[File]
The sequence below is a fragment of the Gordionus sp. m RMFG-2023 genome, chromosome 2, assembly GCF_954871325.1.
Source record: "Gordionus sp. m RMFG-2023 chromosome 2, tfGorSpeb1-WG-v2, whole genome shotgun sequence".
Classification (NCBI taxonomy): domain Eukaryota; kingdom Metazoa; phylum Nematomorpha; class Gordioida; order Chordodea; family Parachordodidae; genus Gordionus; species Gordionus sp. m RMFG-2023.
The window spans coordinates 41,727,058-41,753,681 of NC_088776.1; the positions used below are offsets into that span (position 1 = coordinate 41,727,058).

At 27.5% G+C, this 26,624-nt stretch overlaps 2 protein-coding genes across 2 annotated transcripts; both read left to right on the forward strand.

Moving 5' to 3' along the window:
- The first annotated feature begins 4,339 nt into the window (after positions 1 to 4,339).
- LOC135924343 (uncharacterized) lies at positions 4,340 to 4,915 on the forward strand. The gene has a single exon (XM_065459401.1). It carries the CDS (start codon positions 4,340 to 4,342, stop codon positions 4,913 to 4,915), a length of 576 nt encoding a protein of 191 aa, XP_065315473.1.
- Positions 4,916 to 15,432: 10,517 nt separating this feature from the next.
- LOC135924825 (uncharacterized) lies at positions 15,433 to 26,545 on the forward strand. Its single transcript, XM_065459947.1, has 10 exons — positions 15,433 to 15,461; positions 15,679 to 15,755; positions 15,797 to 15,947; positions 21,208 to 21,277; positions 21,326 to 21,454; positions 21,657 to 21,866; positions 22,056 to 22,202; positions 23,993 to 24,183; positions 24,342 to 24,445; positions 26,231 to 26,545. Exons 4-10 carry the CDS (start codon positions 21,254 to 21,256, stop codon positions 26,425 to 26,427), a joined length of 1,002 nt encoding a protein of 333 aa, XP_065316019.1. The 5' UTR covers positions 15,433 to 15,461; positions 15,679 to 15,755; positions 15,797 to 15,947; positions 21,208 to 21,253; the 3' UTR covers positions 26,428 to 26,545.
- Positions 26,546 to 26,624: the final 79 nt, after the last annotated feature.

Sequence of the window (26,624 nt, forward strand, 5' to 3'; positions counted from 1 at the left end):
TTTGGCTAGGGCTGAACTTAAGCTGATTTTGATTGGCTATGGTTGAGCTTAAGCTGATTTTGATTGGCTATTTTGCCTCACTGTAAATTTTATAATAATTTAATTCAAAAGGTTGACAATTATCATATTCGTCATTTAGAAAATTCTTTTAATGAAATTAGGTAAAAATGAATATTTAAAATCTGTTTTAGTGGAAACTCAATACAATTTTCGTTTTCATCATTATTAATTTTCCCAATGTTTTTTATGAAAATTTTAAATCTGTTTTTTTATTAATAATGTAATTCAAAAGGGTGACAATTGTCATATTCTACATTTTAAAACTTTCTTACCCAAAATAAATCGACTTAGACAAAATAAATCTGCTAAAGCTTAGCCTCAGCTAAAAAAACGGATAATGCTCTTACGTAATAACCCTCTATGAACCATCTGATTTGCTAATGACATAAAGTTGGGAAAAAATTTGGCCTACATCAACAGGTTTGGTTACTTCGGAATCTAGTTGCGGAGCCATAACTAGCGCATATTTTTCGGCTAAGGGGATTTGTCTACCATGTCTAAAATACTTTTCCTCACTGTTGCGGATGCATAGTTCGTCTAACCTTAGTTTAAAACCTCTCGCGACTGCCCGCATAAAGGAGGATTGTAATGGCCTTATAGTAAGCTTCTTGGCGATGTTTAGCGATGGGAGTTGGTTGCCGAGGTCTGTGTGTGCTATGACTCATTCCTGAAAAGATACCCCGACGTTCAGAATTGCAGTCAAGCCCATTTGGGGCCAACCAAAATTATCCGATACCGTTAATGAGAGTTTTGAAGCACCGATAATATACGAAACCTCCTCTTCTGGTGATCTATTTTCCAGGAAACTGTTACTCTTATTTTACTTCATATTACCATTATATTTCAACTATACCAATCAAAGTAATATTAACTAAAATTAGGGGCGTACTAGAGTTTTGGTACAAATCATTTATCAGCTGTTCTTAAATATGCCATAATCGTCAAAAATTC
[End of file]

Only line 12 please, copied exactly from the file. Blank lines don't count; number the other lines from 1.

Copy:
Sequence of the window (26,624 nt, forward strand, 5' to 3'; positions counted from 1 at the left end):